Joel Achenbach didn’t want to come back from his Iberian vacation:
Time used to be something we used to our advantage. … We revered our elders and put them at the zenith of our culture. The sun rose and the sun set, and the stars wheeled across the heavens at night in a clockwork universe. We could feel the seasons in our bones. We were masters of time. Then someone invented a sundial, and it’s been all downhill ever since.
Everyone I know is too busy and too rushed. If we ever do feel completely serene, centered and at peace with the world we know, that’s a harbinger of certain doom. It’s not simply that we have too much to do, it’s that we are expected to produce at an extraordinary pace. … Your “spare time” has become a slush fund for those who wish to extract from you ever more units of production.
He goes on to quote an older, rather luddite-ish column of his about the “paradox” of technology making us more productive. It’s the sort of complaint that Thomas Piketty dismisses as the “caprices of technology” in the new book Achenbach’s peers can’t stop raving about.
It’s a common misconception but in general, libertarians’ answer to the accusation (yes that’s what it is) of rising inequality is ‘bring it on, it’s not like anybody’s living in a Victorian rookery anymore,’ not ‘no it isn’t.’ Or eat more beans. And they’re right, to a point. Whether technological progress keeps pace with capital accumulation is the least of our worries.
To my ear, Achenbach’s complaint is the sound of the bourgeois newspaperman realizing that his profession — and his country — is slipping away from him, and that time is just a town in Illinois.
One could go on about Marshall McLuhan, Burroughs’ word virus, and Jacques Attali — or the odd pedagogical techniques of the former CCRU — but Thomas Wolfe said it better anyway:
‘Summer has come and gone, has come and gone. And now –?’ But they will say no more, they will have no more to say; they will wait listening, silent and brooding as the frost, to time, strange ticking time, dark time that haunts us with the briefness of our days. They will think of men long dead, of men now buried in the earth, of frost and silence long ago, of a forgotten face and moment of lost time, and they will think of things they have no words to utter.
“And in the night, in the dark, in the living sleeping silence of the towns, the million streets, they will hear the thunder of the fast express, the whistles of great ships upon the river.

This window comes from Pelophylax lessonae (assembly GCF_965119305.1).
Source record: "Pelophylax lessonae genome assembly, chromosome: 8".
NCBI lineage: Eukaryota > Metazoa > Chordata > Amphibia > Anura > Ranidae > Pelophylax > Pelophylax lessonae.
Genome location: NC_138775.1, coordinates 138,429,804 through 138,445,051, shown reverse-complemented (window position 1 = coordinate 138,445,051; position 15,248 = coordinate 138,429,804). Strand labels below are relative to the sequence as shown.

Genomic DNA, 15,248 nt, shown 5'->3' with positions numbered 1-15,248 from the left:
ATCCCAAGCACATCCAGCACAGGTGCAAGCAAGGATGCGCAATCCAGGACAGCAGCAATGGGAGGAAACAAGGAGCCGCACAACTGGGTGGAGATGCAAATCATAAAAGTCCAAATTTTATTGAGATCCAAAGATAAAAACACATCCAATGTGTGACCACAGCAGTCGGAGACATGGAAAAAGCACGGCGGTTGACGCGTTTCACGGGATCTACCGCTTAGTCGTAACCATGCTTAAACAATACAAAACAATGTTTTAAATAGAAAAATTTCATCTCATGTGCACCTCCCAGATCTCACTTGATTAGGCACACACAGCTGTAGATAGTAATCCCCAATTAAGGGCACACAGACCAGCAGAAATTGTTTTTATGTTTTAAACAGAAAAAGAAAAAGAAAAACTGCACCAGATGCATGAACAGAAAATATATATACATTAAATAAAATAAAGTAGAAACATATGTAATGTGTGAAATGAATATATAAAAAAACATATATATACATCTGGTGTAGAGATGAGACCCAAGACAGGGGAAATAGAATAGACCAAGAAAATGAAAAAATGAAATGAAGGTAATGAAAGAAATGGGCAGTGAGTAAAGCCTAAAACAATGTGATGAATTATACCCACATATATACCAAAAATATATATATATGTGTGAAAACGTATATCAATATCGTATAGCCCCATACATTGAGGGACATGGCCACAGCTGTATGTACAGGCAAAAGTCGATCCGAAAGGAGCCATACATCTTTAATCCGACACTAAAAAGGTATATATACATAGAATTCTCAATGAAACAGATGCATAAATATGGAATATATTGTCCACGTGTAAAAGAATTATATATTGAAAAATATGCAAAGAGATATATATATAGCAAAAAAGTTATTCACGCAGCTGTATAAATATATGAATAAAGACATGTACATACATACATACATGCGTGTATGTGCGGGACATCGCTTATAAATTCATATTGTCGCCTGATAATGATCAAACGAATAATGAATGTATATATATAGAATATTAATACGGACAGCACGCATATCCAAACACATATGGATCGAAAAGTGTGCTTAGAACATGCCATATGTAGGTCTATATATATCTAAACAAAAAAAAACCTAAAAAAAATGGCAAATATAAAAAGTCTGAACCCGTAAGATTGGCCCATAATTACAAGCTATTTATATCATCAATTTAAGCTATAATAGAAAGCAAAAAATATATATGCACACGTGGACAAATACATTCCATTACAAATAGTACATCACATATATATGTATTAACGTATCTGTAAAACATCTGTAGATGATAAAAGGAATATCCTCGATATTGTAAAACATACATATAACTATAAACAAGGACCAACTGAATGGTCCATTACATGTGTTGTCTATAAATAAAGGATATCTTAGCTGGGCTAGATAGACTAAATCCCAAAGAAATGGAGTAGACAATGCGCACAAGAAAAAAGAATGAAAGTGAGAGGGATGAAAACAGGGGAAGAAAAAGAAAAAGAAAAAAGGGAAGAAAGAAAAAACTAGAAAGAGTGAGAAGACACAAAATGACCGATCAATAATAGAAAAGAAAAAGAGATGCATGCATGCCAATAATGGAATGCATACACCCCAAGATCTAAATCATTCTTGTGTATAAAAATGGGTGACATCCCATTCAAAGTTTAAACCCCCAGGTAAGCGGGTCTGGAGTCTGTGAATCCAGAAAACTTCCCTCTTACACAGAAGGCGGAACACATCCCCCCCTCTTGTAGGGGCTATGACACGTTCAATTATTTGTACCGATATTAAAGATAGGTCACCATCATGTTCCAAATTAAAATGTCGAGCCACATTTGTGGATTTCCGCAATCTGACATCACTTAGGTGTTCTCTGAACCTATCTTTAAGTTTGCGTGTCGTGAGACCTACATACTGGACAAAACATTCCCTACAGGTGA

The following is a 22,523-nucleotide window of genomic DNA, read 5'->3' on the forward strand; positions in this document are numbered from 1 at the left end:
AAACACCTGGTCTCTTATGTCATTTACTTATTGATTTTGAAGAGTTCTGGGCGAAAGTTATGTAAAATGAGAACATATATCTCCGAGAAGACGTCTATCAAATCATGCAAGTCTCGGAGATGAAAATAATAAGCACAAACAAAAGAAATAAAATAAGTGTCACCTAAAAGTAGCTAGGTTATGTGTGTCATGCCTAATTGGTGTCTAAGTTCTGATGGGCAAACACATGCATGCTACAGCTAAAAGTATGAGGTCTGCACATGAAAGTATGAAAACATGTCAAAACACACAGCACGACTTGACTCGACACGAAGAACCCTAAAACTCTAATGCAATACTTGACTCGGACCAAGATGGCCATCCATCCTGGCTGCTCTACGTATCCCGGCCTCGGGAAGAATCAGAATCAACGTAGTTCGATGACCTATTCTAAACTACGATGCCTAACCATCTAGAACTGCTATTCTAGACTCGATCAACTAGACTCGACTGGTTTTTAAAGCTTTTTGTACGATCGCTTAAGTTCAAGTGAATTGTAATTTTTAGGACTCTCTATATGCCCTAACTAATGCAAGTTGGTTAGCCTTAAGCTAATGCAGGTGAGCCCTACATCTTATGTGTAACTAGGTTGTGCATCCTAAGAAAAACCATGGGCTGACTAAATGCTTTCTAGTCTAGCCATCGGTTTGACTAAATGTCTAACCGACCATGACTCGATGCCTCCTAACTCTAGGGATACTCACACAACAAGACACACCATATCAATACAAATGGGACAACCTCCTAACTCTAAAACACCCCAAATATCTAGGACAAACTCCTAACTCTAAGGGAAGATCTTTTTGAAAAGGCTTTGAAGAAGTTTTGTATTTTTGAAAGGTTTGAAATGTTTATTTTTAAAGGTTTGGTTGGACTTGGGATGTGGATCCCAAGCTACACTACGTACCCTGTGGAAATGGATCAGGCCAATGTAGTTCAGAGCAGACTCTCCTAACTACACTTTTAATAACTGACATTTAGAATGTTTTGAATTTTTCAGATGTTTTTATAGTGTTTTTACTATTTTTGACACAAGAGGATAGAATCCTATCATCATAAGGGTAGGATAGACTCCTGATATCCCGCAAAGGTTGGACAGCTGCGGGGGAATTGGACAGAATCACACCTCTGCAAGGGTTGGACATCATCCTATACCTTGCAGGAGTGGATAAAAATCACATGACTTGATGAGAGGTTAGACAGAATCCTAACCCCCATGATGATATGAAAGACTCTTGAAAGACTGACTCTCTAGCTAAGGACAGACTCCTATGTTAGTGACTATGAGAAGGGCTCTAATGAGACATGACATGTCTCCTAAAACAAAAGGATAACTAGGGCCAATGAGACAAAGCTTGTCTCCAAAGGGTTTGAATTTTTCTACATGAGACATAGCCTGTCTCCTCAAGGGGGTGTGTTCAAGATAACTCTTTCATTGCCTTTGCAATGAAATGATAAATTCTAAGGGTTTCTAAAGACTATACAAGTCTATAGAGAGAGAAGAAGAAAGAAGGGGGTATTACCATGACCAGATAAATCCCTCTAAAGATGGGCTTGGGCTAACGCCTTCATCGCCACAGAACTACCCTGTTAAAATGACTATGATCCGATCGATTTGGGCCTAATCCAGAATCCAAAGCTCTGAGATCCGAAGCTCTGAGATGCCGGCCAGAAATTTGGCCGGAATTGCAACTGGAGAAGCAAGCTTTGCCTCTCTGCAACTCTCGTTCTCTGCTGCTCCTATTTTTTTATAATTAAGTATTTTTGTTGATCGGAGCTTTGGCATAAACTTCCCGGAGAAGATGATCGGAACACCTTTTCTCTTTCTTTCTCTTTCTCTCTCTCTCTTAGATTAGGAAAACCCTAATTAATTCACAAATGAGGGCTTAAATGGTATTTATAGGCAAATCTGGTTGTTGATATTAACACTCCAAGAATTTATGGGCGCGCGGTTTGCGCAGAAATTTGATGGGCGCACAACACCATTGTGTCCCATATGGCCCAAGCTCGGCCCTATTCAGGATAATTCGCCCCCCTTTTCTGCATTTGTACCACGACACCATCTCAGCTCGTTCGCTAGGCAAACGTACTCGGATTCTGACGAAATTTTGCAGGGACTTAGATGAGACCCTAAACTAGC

“What will they say then? What will they say?”
Only the darkness moved about him as he lay there thinking, feeling in the darkness: a door creaked softly in the house.
“October is the season for returning: the bowels of youth are yearning with lost love. Their mouths are dry and bitter with desire: their hearts are torn with the thorns of spring. For lovely April, cruel and flowerful, will tear them with sharp joy and wordless lust. Spring has no language but a cry; but crueller than April is the asp of time.
So happy spring, and if you’re into sharp joy and wordless lust, you have a week. The bit above is from Of Time and the River, book three, Telemachus, in which the young man returns from Harvard to find his father dead.
Reading the Odyssey growing up the character after whom the book is named was one I’d always identified with. I had naval officers for parents, and the sense that the only wars worth fighting had already been fought. We even lived in Ithaca for a while.
Anyway, we’ll never know how or if the Homeric character ruled, since what we know of the Telegony is extremely limited. But he made peace with the man who killed his father, his half-brother, and they went on to marry each other’s mothers.
Despite the undeniable sense that we live in a city of Buck Mulligans, I’ve always thought the character was a decent representation of some of Washington’s pathologies as well. Telemachus got his licks in slaughtering his mother’s suitors; politicians expropriate and transfer for The Cause, an NGO globocrat might dig a well in Africa. The most representative person in the swamp we call home is not a corrupt politician, but the unpaid intern who thinks “you haven’t really lived unless you’ve traveled” and is moved by The Perks of Being a Wallflower. We are strong, naive, dependent on our patrimony, and not fighting the real battle. Imagine Odysseus in the Joseph Brodsky poem spoken by Donald Rumsfeld to a young Republican national security analyst, and you’ll get a sense of what I mean.